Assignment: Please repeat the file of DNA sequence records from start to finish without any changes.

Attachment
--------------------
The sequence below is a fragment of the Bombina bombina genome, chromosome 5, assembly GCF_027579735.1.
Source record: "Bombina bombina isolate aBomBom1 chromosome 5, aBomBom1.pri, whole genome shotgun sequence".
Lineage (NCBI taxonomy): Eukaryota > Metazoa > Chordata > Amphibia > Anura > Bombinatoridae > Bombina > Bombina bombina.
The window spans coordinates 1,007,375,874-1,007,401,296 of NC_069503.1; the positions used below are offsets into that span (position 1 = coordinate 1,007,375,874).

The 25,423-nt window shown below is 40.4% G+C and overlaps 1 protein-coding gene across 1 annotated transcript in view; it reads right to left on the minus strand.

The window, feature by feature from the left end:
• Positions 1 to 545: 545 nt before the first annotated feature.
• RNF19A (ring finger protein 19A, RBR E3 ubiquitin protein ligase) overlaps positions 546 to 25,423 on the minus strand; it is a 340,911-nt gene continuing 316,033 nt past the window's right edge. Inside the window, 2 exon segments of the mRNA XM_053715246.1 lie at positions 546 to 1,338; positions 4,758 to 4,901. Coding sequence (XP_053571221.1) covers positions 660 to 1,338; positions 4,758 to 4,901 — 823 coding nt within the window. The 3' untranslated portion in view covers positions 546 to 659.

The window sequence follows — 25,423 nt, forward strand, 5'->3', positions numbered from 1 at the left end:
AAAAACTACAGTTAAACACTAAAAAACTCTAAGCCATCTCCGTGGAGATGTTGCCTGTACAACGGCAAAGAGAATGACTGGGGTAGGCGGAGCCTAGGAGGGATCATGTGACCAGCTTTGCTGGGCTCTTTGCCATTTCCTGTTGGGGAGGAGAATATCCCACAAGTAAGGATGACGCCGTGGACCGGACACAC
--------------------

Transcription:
The sequence below is a fragment of the Bombina bombina genome, chromosome 5, assembly GCF_027579735.1.
Source record: "Bombina bombina isolate aBomBom1 chromosome 5, aBomBom1.pri, whole genome shotgun sequence".
Lineage (NCBI taxonomy): Eukaryota > Metazoa > Chordata > Amphibia > Anura > Bombinatoridae > Bombina > Bombina bombina.
The window spans coordinates 1,007,375,874-1,007,401,296 of NC_069503.1; the positions used below are offsets into that span (position 1 = coordinate 1,007,375,874).

The 25,423-nt window shown below is 40.4% G+C and overlaps 1 protein-coding gene across 1 annotated transcript in view; it reads right to left on the minus strand.

The window, feature by feature from the left end:
• Positions 1 to 545: 545 nt before the first annotated feature.
• RNF19A (ring finger protein 19A, RBR E3 ubiquitin protein ligase) overlaps positions 546 to 25,423 on the minus strand; it is a 340,911-nt gene continuing 316,033 nt past the window's right edge. Inside the window, 2 exon segments of the mRNA XM_053715246.1 lie at positions 546 to 1,338; positions 4,758 to 4,901. Coding sequence (XP_053571221.1) covers positions 660 to 1,338; positions 4,758 to 4,901 — 823 coding nt within the window. The 3' untranslated portion in view covers positions 546 to 659.

The window sequence follows — 25,423 nt, forward strand, 5'->3', positions numbered from 1 at the left end:
AAAAACTACAGTTAAACACTAAAAAACTCTAAGCCATCTCCGTGGAGATGTTGCCTGTACAACGGCAAAGAGAATGACTGGGGTAGGCGGAGCCTAGGAGGGATCATGTGACCAGCTTTGCTGGGCTCTTTGCCATTTCCTGTTGGGGAGGAGAATATCCCACAAGTAAGGATGACGCCGTGGACCGGACACAC